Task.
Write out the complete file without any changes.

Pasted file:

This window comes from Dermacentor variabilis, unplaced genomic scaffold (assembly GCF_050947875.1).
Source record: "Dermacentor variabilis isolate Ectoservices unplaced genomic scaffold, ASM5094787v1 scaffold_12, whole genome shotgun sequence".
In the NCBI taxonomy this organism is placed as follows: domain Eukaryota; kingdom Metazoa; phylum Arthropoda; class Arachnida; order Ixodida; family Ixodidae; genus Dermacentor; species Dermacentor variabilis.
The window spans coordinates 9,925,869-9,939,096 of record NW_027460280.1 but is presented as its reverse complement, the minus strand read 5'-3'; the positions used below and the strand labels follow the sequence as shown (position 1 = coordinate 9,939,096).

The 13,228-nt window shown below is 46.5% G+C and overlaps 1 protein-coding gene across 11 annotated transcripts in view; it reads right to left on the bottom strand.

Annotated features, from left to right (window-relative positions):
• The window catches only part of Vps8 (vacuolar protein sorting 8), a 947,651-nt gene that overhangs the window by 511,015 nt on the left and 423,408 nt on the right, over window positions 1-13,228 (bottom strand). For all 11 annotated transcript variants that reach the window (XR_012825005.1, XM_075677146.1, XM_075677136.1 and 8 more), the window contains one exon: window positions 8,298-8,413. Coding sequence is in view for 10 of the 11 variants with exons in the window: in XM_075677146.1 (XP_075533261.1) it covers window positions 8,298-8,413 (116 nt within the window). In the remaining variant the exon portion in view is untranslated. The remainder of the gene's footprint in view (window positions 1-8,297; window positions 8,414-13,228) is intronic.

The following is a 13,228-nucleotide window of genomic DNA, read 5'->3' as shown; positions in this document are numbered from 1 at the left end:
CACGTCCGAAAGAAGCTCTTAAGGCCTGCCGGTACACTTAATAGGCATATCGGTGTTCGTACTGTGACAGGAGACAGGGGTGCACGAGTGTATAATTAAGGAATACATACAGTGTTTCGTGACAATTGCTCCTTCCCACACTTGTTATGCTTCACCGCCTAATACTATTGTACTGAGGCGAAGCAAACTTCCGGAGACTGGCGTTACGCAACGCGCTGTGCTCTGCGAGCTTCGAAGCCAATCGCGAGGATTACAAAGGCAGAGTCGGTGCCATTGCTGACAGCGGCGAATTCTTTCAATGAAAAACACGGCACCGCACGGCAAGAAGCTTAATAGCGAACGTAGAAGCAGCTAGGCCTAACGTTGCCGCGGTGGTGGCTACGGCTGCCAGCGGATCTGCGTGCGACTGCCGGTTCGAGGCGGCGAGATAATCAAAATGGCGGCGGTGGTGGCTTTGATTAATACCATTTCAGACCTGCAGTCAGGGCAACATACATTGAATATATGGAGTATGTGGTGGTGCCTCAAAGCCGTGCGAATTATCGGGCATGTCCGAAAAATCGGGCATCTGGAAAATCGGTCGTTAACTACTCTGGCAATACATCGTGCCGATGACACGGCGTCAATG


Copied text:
This window comes from Dermacentor variabilis, unplaced genomic scaffold (assembly GCF_050947875.1).
Source record: "Dermacentor variabilis isolate Ectoservices unplaced genomic scaffold, ASM5094787v1 scaffold_12, whole genome shotgun sequence".
In the NCBI taxonomy this organism is placed as follows: domain Eukaryota; kingdom Metazoa; phylum Arthropoda; class Arachnida; order Ixodida; family Ixodidae; genus Dermacentor; species Dermacentor variabilis.
The window spans coordinates 9,925,869-9,939,096 of record NW_027460280.1 but is presented as its reverse complement, the minus strand read 5'-3'; the positions used below and the strand labels follow the sequence as shown (position 1 = coordinate 9,939,096).

The 13,228-nt window shown below is 46.5% G+C and overlaps 1 protein-coding gene across 11 annotated transcripts in view; it reads right to left on the bottom strand.

Annotated features, from left to right (window-relative positions):
• The window catches only part of Vps8 (vacuolar protein sorting 8), a 947,651-nt gene that overhangs the window by 511,015 nt on the left and 423,408 nt on the right, over window positions 1-13,228 (bottom strand). For all 11 annotated transcript variants that reach the window (XR_012825005.1, XM_075677146.1, XM_075677136.1 and 8 more), the window contains one exon: window positions 8,298-8,413. Coding sequence is in view for 10 of the 11 variants with exons in the window: in XM_075677146.1 (XP_075533261.1) it covers window positions 8,298-8,413 (116 nt within the window). In the remaining variant the exon portion in view is untranslated. The remainder of the gene's footprint in view (window positions 1-8,297; window positions 8,414-13,228) is intronic.

The following is a 13,228-nucleotide window of genomic DNA, read 5'->3' as shown; positions in this document are numbered from 1 at the left end:
CACGTCCGAAAGAAGCTCTTAAGGCCTGCCGGTACACTTAATAGGCATATCGGTGTTCGTACTGTGACAGGAGACAGGGGTGCACGAGTGTATAATTAAGGAATACATACAGTGTTTCGTGACAATTGCTCCTTCCCACACTTGTTATGCTTCACCGCCTAATACTATTGTACTGAGGCGAAGCAAACTTCCGGAGACTGGCGTTACGCAACGCGCTGTGCTCTGCGAGCTTCGAAGCCAATCGCGAGGATTACAAAGGCAGAGTCGGTGCCATTGCTGACAGCGGCGAATTCTTTCAATGAAAAACACGGCACCGCACGGCAAGAAGCTTAATAGCGAACGTAGAAGCAGCTAGGCCTAACGTTGCCGCGGTGGTGGCTACGGCTGCCAGCGGATCTGCGTGCGACTGCCGGTTCGAGGCGGCGAGATAATCAAAATGGCGGCGGTGGTGGCTTTGATTAATACCATTTCAGACCTGCAGTCAGGGCAACATACATTGAATATATGGAGTATGTGGTGGTGCCTCAAAGCCGTGCGAATTATCGGGCATGTCCGAAAAATCGGGCATCTGGAAAATCGGTCGTTAACTACTCTGGCAATACATCGTGCCGATGACACGGCGTCAATG